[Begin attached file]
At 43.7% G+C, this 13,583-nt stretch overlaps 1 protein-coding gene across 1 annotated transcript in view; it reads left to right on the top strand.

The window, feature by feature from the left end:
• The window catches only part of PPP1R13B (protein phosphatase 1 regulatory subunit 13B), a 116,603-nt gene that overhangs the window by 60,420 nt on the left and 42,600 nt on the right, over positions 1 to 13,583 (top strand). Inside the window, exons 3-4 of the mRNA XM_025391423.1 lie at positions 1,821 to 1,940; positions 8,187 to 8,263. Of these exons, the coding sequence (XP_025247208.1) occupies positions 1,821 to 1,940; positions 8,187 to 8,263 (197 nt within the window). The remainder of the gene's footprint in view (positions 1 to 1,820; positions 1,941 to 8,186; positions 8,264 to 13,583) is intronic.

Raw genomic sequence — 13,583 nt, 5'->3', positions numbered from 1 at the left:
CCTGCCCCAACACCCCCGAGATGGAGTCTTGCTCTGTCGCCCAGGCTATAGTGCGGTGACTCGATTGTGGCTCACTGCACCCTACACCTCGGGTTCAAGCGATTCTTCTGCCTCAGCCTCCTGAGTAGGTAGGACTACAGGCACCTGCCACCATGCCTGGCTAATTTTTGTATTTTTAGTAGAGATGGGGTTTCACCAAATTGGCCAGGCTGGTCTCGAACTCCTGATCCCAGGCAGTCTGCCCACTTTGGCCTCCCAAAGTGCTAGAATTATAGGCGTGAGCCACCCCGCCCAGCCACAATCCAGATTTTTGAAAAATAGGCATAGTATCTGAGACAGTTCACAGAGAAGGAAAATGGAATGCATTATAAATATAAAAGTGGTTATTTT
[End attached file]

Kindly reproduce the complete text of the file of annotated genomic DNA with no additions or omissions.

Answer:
At 43.7% G+C, this 13,583-nt stretch overlaps 1 protein-coding gene across 1 annotated transcript in view; it reads left to right on the top strand.

The window, feature by feature from the left end:
• The window catches only part of PPP1R13B (protein phosphatase 1 regulatory subunit 13B), a 116,603-nt gene that overhangs the window by 60,420 nt on the left and 42,600 nt on the right, over positions 1 to 13,583 (top strand). Inside the window, exons 3-4 of the mRNA XM_025391423.1 lie at positions 1,821 to 1,940; positions 8,187 to 8,263. Of these exons, the coding sequence (XP_025247208.1) occupies positions 1,821 to 1,940; positions 8,187 to 8,263 (197 nt within the window). The remainder of the gene's footprint in view (positions 1 to 1,820; positions 1,941 to 8,186; positions 8,264 to 13,583) is intronic.

Raw genomic sequence — 13,583 nt, 5'->3', positions numbered from 1 at the left:
CCTGCCCCAACACCCCCGAGATGGAGTCTTGCTCTGTCGCCCAGGCTATAGTGCGGTGACTCGATTGTGGCTCACTGCACCCTACACCTCGGGTTCAAGCGATTCTTCTGCCTCAGCCTCCTGAGTAGGTAGGACTACAGGCACCTGCCACCATGCCTGGCTAATTTTTGTATTTTTAGTAGAGATGGGGTTTCACCAAATTGGCCAGGCTGGTCTCGAACTCCTGATCCCAGGCAGTCTGCCCACTTTGGCCTCCCAAAGTGCTAGAATTATAGGCGTGAGCCACCCCGCCCAGCCACAATCCAGATTTTTGAAAAATAGGCATAGTATCTGAGACAGTTCACAGAGAAGGAAAATGGAATGCATTATAAATATAAAAGTGGTTATTTT